This year ISSNAF’s annual event, which will be held in a virtual format, will be attended by the Minister of University and Research Gaetano Manfredi, with a live-streamed address from Italy. The event will open at 12.00 EST (18.00 in Italy) with welcome remarks from Ambassador Armando Varricchio and ISSNAF President Cinzia Zuffada. Following this there will be videos from three Italian hospitals funded by the special “Covid-19 Fundraising” promoted in spring 2020 by the foundation, in partnership with the Embassy. Antonella Nota, Office Head of ESA Space Telescope Science Institute and ISSNAF Scientific Council Chair, will present the Lifetime Achievement Award to Prof. Guido Calabresi. This will be followed, from 12.40 pm on, by the presentation of the Young Investigator Awards and the announcement of the winners. The respective Jury Chairs will intervene for each of the awards: Damiano Rondelli (University of Illinois), for the Paola Campese Award; Marcello Romano (Naval Postgraduate School), for the F. Strazzabosco Award; Elisa Bertino (Purdue University), for the M. Gerla Award; Camillo Ricordi (University of Miami), for the Embassy of Italy Award. In closing, ISSNAF vice-president Enrica D’Ettorre will announce the foundation’s plans for 2021.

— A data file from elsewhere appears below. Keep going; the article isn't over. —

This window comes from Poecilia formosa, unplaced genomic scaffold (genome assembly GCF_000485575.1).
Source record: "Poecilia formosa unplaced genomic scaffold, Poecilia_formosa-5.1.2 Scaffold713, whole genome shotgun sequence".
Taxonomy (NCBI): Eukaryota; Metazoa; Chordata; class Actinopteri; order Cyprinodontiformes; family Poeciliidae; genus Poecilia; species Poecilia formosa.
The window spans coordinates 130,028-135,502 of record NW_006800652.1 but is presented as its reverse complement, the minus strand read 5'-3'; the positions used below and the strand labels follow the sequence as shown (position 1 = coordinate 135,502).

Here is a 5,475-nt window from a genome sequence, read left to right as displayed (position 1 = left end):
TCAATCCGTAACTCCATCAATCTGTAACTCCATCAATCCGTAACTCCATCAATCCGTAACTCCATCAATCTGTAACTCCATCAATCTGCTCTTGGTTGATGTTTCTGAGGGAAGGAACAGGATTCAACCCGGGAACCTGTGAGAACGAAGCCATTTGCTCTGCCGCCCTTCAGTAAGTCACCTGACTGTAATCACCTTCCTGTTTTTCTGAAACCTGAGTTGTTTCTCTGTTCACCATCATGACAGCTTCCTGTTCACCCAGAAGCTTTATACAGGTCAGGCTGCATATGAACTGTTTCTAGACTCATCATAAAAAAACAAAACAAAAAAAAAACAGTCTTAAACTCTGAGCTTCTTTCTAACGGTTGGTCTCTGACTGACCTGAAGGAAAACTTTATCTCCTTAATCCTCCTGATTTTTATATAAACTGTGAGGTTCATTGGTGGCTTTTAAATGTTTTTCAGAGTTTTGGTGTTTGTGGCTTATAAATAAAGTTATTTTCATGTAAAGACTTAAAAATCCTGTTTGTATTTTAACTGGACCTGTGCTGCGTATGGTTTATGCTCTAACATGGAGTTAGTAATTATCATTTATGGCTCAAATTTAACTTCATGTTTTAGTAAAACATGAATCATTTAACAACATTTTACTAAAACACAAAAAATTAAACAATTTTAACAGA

The Italian Scientists and Scholars in North America Foundation (ISSNAF) was established in 2007 by 36 prominent Italian scientists and scholars in North America, among them four Nobel Prize recipients, under the auspices of the Italian Embassy in Washington DC. The Foundation is a non-profit organization that promotes cooperation in science, academia and technology between Italian researchers and scholars working in North America and the world of research in Italy. With a network of over 3,000 affiliates, including distinguished scientists and young researchers, ISSNAF represents the Italian intellectual diaspora in North America, bridging the two shores of the Atlantic to promote the sharing and promotion of a priceless heritage of knowledge and identity. In its activities, ISSNAF collaborates with other organizations and foundations, institutions and government agencies, including the Italian Embassy, the Consular Network and Italian Cultural Institutes in the United States and Canada.

ISSNAF annual event: register here